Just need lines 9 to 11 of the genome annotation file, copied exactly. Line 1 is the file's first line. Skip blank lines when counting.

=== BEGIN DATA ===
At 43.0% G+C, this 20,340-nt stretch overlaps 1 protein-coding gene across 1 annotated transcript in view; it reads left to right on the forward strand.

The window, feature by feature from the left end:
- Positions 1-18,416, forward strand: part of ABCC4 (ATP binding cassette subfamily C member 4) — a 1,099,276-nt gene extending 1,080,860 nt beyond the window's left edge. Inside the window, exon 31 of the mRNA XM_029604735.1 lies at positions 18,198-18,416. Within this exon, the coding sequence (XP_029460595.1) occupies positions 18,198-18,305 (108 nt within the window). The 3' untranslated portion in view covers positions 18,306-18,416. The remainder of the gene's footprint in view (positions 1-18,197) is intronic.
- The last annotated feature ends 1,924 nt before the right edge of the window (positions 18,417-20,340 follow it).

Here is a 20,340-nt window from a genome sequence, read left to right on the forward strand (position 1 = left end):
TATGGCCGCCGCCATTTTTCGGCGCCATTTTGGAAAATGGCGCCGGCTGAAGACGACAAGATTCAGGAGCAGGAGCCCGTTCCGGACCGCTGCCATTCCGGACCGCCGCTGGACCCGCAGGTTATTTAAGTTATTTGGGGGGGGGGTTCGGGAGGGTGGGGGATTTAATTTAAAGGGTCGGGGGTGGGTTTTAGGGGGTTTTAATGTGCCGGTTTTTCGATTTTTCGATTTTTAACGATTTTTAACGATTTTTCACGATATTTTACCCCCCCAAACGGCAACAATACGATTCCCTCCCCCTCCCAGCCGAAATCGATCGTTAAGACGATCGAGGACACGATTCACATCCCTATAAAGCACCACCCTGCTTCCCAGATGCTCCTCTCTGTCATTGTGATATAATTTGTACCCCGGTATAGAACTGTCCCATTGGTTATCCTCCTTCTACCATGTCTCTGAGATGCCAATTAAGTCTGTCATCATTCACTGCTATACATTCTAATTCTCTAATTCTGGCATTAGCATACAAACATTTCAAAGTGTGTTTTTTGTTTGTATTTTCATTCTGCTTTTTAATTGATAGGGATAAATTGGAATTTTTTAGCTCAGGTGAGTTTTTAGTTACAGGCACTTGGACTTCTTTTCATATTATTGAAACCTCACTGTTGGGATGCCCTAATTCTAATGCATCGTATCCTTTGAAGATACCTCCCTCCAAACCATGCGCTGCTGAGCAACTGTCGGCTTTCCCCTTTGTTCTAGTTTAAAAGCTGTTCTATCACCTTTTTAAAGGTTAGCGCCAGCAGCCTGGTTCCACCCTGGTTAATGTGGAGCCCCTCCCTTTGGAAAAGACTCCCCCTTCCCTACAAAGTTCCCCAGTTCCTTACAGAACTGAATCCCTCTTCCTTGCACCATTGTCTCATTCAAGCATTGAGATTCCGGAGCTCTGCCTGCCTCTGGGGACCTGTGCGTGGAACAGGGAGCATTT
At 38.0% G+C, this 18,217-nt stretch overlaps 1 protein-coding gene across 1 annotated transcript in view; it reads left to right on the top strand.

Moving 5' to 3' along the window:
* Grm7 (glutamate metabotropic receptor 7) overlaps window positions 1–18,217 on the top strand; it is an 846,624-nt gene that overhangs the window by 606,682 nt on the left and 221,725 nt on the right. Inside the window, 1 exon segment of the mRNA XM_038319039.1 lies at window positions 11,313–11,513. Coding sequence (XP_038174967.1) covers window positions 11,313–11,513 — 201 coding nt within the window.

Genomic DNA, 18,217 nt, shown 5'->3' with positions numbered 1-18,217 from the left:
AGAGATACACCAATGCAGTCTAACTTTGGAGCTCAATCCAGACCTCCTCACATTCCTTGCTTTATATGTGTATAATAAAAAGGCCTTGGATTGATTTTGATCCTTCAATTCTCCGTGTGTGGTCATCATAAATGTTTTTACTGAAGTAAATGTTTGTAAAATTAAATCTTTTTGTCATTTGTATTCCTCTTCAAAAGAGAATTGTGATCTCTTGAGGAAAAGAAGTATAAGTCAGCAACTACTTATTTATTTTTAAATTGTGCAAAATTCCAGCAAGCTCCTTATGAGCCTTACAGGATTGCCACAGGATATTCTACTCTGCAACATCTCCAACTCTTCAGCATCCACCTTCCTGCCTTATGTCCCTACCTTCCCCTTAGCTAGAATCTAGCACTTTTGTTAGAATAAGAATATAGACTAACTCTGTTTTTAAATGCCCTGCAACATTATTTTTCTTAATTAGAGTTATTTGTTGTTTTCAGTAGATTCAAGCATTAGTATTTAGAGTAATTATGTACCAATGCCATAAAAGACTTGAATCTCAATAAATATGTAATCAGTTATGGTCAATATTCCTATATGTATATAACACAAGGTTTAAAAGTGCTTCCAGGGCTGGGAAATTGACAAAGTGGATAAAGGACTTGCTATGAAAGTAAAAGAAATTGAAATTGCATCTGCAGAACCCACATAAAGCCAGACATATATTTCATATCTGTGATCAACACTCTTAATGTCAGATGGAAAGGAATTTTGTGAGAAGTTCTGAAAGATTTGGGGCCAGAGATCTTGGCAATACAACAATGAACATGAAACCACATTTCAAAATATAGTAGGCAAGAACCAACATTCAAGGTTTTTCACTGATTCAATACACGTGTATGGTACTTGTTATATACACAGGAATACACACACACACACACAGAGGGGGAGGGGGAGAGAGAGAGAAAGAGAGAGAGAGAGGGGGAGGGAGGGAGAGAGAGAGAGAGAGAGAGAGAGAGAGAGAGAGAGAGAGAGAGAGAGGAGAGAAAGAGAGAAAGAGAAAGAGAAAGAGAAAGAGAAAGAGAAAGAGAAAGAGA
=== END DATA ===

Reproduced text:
* Grm7 (glutamate metabotropic receptor 7) overlaps window positions 1–18,217 on the top strand; it is an 846,624-nt gene that overhangs the window by 606,682 nt on the left and 221,725 nt on the right. Inside the window, 1 exon segment of the mRNA XM_038319039.1 lies at window positions 11,313–11,513. Coding sequence (XP_038174967.1) covers window positions 11,313–11,513 — 201 coding nt within the window.

Genomic DNA, 18,217 nt, shown 5'->3' with positions numbered 1-18,217 from the left:
AGAGATACACCAATGCAGTCTAACTTTGGAGCTCAATCCAGACCTCCTCACATTCCTTGCTTTATATGTGTATAATAAAAAGGCCTTGGATTGATTTTGATCCTTCAATTCTCCGTGTGTGGTCATCATAAATGTTTTTACTGAAGTAAATGTTTGTAAAATTAAATCTTTTTGTCATTTGTATTCCTCTTCAAAAGAGAATTGTGATCTCTTGAGGAAAAGAAGTATAAGTCAGCAACTACTTATTTATTTTTAAATTGTGCAAAATTCCAGCAAGCTCCTTATGAGCCTTACAGGATTGCCACAGGATATTCTACTCTGCAACATCTCCAACTCTTCAGCATCCACCTTCCTGCCTTATGTCCCTACCTTCCCCTTAGCTAGAATCTAGCACTTTTGTTAGAATAAGAATATAGACTAACTCTGTTTTTAAATGCCCTGCAACATTATTTTTCTTAATTAGAGTTATTTGTTGTTTTCAGTAGATTCAAGCATTAGTATTTAGAGTAATTATGTACCAATGCCATAAAAGACTTGAATCTCAATAAATATGTAATCAGTTATGGTCAATATTCCTATATGTATATAACACAAGGTTTAAAAGTGCTTCCAGGGCTGGGAAATTGACAAAGTGGATAAAGGACTTGCTATGAAAGTAAAAGAAATTGAAATTGCATCTGCAGAACCCACATAAAGCCAGACATATATTTCATATCTGTGATCAACACTCTTAATGTCAGATGGAAAGGAATTTTGTGAGAAGTTCTGAAAGATTTGGGGCCAGAGATCTTGGCAATACAACAATGAACATGAAACCACATTTCAAAATATAGTAGGCAAGAACCAACATTCAAGGTTTTTCACTGATTCAATACACGTGTATGGTACTTGTTATATACACAGGAATACACACACACACACACAGAGGGGGAGGGGGAGAGAGAGAGAAAGAGAGAGAGAGAGGGGGAGGGAGGGAGAGAGAGAGAGAGAGAGAGAGAGAGAGAGAGAGAGAGAGAGAGAGAGGAGAGAAAGAGAGAAAGAGAAAGAGAAAGAGAAAGAGAAAGAGAAAGAGAAAGAGA